I bet you missed these

Today is the deadline for submissions to the public consultation on the first “operational” ID Cards Pilot – alias “The Trial of Smart Card Provisional Driving Licenses for Wales”. How many of you huffers and puffers miss such exercises?

I recently did a straw poll of those who receive the consultation notices that EURIM sends out to its members to see how many had not heard of the exercises from any other source. The consultation over over the planned Welsh trial was NOT one of them, I was first alerted to it by FIPR but I have been surprised to discover how few organisations are aware of it, including in government.

The most recent such exercise is the Patent Office consultation on “Exceptions to Copyright”.

Unlike some other departments, the Patent Office makes great efforts to notify all who might be interested in its consultations but this topic is widely seen as boring.

Copyright may normally be boring, but the “fair use” exemptions for indivduals, students and researchers are central to the economics of the information Society. So too, however, is that way that they are ring-fenced against commercial pirates.

The rights are also the heart of major controversy around the world, with attempts to US commercial interests to impose their will on others – at the same time as Congressmen and Senators are negotiating legislative reform – so as to better recognise and reward scientific and engineering innovation rather than legal creativity.

The subject is central to the business models that drive the innovations which will underpin recovery from the impending recession that will otherwise put so many of you out of work – replaced by better educated, trained and more regularly updated technicians and professionals in India and China – who take a culturally different (more akin to that of France than of the US) attitude towards the rights of the creator..

The text of the Patent Office e-mail was, as always, beautifully understated:


In December 2006, Andrew Gowers reported his findings on the UK’s Intellectual Property regime. While he concluded that the system was broadly satisfactory he identified a number of areas where improvements could be made. These included modifying copyright rules to improve access to, and use of, copyright material for private individuals, students and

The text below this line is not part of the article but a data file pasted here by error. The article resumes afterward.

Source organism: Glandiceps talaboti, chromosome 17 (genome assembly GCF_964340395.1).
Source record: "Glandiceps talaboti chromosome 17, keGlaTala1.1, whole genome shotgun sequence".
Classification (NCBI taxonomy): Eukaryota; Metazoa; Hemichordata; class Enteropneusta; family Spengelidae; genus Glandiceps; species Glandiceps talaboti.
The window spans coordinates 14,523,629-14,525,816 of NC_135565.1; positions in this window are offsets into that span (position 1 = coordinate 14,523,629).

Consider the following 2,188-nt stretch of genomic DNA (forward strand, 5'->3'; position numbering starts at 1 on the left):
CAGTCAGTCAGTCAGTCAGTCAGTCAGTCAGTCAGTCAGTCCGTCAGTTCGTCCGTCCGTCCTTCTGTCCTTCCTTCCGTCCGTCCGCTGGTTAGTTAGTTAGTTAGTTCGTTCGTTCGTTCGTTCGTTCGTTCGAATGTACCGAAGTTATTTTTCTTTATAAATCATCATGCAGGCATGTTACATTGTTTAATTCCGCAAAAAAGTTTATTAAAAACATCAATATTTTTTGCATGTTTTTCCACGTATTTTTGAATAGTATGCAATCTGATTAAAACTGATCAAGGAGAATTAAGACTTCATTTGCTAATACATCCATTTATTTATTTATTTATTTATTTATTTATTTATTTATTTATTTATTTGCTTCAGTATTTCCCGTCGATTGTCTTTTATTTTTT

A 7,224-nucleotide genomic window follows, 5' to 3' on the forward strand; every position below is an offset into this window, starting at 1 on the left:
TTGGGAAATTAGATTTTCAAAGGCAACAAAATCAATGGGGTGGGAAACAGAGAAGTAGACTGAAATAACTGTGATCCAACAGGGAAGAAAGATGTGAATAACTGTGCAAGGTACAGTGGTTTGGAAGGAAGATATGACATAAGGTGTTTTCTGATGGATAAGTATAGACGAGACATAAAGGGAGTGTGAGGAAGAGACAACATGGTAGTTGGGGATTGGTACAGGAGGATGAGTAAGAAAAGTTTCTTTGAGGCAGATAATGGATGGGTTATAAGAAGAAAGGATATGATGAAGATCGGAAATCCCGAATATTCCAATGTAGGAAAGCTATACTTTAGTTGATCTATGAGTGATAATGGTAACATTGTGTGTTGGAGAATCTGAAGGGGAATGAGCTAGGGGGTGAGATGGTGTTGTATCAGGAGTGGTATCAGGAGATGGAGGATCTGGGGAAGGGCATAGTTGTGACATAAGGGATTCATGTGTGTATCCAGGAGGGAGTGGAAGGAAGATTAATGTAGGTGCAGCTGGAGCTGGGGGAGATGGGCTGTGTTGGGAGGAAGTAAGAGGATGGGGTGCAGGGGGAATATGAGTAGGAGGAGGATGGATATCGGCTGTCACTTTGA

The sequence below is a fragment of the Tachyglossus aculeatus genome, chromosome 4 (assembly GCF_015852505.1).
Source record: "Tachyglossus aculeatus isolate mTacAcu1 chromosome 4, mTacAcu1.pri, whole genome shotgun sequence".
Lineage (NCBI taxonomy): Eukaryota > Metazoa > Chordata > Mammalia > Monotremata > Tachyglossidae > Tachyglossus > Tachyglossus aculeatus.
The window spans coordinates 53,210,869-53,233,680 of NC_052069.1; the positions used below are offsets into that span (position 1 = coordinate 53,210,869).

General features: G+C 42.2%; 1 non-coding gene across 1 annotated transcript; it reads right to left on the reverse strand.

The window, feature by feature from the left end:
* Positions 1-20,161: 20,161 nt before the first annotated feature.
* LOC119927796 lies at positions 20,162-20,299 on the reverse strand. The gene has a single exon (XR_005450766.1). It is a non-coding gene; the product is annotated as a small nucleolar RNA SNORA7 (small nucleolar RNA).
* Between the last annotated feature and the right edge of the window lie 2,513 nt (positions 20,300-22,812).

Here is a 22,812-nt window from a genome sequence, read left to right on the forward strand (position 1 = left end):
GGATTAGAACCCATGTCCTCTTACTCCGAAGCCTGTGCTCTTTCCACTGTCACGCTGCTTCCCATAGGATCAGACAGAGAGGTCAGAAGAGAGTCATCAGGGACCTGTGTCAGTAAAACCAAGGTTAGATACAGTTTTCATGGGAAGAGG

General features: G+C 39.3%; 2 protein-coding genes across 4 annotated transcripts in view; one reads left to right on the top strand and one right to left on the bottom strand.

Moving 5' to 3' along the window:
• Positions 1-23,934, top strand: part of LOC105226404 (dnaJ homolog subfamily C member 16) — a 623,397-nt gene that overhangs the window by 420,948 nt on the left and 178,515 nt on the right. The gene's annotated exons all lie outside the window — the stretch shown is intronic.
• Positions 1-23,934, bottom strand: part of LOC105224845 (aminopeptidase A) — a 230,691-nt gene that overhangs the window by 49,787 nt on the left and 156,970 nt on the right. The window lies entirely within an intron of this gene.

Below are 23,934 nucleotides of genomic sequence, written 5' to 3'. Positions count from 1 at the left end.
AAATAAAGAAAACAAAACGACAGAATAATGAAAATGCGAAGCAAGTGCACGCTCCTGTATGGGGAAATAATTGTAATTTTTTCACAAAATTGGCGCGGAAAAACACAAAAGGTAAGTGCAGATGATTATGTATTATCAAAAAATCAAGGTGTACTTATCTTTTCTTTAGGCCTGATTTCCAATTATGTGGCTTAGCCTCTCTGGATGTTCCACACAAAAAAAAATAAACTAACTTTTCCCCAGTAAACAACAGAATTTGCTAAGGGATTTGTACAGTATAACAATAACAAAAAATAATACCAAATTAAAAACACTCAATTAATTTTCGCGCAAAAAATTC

The Copyright Exceptions consultation launches today, 8 January 2008, and closes on 8 April 2008.

Comments may be sent by post, e-mail or fax to;

Gowers Copyright Consultation

Copyright and Intellectual Property Enforcement Directorate

UK Intellectual Property Office

Concept House

Cardiff Road


NP10 8QQ

Email: copyrightconsultation@ipo.gov.uk

Fax: 0044 (0) 1633 814 922

Please note that this is stage one of a two part consultation process. There will be a further opportunity to make your views known when we consult on a draft statutory instrument in due course.

Additionally. the IPO will again be holding informal meetings with any interested parties early in 2008 (i.e. prior to the first consultation closing). Further information on this will be available shortly.

The consultation document is available on our website at http://www.ipo.gov.uk/consult-copyrightexceptions.htm


This consultation really is important – and there is plenty of time – so please read and respond – both direct and via the channels of your choice.

I know that this blog is read by officials in a number of departments and I remind them that if they have consultations coming up for which they wish to ensure a broad-based and representative response, I am happy to arrange for details to be circulated to the lists of EURIM members and observers. I have also agreed with Computer Weekly that, if the subject is important to a wider audience, I will make a similar plug to this.

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Philip hits a raw nerve. We simply don't know what consultations are going on, and yet how often have you heard people yelping after a consultation was closed and the legislation is almost on the statute book "we were not consulted"? Yes you were, but could not be bovvered to look.

A year or two back, I -with Philip's encouragement (he may indeed have had the original idea)- ran a page in the PITCOM Journal on what Parliamentary Green Papers were under consultation, and urging people to contribute. This appeared in the pages of a respected magazine about IT in Government, which should have been the right place to attract attention from the right audience.

Did it? You must be joking! I have no evidence that anybody read it, let alone responded.

Philip's blog is a good place to have another go. This is supposed to be the age of e-participation, innit?